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Kevin Currell, Steve Conway and Asker E. Jeukendrup

The aim of the study was to investigate the reliability of a new test of soccer performance and evaluate the effect of carbohydrate (CHO) on soccer performance. Eleven university footballers were recruited and underwent 3 trials in a randomized order. Two of the trials involved ingesting a placebo beverage, and the other, a 7.5% maltodextrin solution. The protocol comprised a series of ten 6-min exercise blocks on an outdoor Astroturf pitch, separated by the performance of 2 of the 4 soccer-specific tests, making the protocol 90 min in duration. The intensity of the exercise was designed to be similar to the typical activity pattern during soccer match play. Participants performed skill tests of dribbling, agility, heading, and shooting throughout the protocol. The coefficients of variation for dribbling, agility, heading, and shooting were 2.2%, 1.2%, 7.0%, and 2.8%, respectively. The mean combined placebo scores were 42.4 ± 2.7 s, 43.1 ± 3.7 s, 210 ± 34 cm, and 212 ± 17 points for agility, dribbling, heading, and kicking, respectively. CHO ingestion led to a combined agility time of 41.5 ± 0.8 s, for dribbling 41.7 ± 3.5 s, 213 ± 11 cm for heading, and 220 ± 5 points for kicking accuracy. There was a significant improvement in performance for dribbling, agility, and shooting (p < .05) when CHO was ingested compared with placebo. In conclusion, the protocol is a reliable test of soccer performance, and ingesting CHO leads to an improvement in soccer performance.

Open access

Ronald J. Maughan, Louise M. Burke, Jiri Dvorak, D. Enette Larson-Meyer, Peter Peeling, Stuart M. Phillips, Eric S. Rawson, Neil P. Walsh, Ina Garthe, Hans Geyer, Romain Meeusen, Luc van Loon, Susan M. Shirreffs, Lawrence L. Spriet, Mark Stuart, Alan Vernec, Kevin Currell, Vidya M. Ali, Richard G.M. Budgett, Arne Ljungqvist, Margo Mountjoy, Yannis Pitsiladis, Torbjørn Soligard, Uğur Erdener and Lars Engebretsen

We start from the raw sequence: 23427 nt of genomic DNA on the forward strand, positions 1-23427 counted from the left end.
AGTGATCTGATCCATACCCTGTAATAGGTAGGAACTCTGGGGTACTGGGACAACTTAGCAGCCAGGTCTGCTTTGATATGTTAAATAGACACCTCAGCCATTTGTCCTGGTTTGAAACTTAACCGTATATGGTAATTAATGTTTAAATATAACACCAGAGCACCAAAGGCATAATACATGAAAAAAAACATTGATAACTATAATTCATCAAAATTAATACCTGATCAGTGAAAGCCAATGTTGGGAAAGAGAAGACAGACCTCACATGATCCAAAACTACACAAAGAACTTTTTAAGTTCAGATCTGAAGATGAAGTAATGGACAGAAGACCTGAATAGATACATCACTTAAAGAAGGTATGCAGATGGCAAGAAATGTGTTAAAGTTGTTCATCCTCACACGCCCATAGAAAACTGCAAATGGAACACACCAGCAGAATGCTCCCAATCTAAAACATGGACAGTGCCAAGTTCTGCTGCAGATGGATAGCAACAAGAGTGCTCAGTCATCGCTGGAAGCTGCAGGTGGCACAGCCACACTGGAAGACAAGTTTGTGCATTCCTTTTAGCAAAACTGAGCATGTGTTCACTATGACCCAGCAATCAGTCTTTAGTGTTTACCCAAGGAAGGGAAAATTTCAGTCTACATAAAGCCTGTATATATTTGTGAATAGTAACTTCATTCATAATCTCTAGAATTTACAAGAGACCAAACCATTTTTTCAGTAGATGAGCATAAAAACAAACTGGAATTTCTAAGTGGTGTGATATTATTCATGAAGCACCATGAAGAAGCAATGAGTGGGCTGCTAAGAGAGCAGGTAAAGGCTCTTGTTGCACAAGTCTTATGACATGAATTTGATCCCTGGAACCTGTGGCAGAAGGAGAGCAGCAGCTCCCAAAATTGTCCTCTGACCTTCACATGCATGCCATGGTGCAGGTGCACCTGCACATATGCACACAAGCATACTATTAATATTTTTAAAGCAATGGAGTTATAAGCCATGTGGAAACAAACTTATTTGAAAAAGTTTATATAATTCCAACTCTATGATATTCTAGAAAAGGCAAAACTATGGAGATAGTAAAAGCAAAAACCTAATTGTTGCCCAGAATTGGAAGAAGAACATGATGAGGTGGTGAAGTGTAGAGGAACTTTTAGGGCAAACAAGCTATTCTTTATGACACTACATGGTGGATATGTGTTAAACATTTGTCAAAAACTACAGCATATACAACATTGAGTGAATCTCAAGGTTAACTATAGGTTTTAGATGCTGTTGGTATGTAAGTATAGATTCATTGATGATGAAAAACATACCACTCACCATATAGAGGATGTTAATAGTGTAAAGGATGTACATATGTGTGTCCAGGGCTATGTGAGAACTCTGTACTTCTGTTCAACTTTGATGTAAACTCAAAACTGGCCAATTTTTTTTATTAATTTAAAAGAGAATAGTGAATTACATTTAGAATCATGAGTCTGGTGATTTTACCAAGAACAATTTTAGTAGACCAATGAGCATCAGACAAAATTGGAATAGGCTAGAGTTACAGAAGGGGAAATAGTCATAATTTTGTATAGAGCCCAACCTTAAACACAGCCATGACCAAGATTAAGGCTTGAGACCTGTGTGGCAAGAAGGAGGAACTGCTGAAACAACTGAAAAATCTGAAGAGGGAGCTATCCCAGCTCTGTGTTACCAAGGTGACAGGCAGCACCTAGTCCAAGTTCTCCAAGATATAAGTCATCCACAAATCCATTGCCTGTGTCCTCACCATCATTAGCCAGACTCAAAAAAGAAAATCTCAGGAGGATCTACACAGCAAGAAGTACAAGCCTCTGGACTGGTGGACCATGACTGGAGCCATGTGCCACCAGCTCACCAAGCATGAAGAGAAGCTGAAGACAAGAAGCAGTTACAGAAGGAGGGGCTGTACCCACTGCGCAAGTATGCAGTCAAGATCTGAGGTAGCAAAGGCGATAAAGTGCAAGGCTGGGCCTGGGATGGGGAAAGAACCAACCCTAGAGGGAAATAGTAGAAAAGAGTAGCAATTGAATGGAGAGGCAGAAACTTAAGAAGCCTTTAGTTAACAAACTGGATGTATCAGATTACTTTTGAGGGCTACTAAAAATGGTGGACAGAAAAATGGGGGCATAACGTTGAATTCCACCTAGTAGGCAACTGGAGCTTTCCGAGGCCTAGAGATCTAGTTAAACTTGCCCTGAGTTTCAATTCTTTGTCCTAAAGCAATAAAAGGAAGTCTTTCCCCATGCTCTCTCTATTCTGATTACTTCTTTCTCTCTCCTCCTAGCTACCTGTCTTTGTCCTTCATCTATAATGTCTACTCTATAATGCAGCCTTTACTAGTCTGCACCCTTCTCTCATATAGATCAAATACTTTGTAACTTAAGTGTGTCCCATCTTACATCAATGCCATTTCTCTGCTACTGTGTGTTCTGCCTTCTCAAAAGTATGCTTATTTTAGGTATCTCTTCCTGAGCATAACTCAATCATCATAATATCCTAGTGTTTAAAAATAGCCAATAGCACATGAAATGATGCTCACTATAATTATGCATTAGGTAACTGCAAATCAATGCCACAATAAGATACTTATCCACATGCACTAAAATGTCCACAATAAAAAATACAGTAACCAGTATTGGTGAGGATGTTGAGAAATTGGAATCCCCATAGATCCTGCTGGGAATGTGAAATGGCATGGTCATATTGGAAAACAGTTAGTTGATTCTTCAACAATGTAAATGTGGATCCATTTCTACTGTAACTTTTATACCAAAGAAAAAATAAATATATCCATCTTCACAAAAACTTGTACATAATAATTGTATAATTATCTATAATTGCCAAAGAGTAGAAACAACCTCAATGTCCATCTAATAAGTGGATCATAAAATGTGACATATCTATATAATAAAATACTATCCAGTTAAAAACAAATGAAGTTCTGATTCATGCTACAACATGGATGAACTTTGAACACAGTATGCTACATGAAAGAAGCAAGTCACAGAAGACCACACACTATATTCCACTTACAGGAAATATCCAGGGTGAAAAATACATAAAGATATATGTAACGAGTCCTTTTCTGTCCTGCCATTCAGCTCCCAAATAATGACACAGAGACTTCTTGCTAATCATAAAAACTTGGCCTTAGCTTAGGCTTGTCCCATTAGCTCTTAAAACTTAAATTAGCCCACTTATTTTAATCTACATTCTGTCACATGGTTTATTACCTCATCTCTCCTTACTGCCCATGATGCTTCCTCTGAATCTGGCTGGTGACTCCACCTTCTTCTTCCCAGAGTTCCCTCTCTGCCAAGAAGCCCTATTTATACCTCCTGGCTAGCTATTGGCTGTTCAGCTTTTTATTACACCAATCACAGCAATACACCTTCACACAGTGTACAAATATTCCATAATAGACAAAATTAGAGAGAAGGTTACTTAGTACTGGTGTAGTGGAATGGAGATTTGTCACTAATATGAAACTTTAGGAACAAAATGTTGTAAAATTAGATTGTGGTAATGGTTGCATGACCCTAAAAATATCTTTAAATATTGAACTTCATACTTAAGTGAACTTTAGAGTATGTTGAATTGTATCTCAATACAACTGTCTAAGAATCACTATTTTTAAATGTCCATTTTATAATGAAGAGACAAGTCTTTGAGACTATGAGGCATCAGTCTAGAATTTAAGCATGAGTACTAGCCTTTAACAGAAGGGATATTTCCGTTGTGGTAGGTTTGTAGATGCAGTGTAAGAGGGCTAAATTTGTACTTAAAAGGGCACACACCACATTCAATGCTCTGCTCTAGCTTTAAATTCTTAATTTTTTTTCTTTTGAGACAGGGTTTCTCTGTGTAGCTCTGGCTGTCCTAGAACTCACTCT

Nutrition usually makes a small but potentially valuable contribution to successful performance in elite athletes, and dietary supplements can make a minor contribution to this nutrition program. Nonetheless, supplement use is widespread at all levels of sport. Products described as supplements target different issues, including the management of micronutrient deficiencies, supply of convenient forms of energy and macronutrients, and provision of direct benefits to performance or indirect benefits such as supporting intense training regimens. The appropriate use of some supplements can offer benefits to the athlete, but others may be harmful to the athlete’s health, performance, and/or livelihood and reputation if an anti-doping rule violation results. A complete nutritional assessment should be undertaken before decisions regarding supplement use are made. Supplements claiming to directly or indirectly enhance performance are typically the largest group of products marketed to athletes, but only a few (including caffeine, creatine, specific buffering agents and nitrate) have good evidence of benefits. However, responses are affected by the scenario of use and may vary widely between individuals because of factors that include genetics, the microbiome, and habitual diet. Supplements intended to enhance performance should be thoroughly trialed in training or simulated competition before implementation in competition. Inadvertent ingestion of substances prohibited under the anti-doping codes that govern elite sport is a known risk of taking some supplements. Protection of the athlete’s health and awareness of the potential for harm must be paramount, and expert professional opinion and assistance is strongly advised before embarking on supplement use.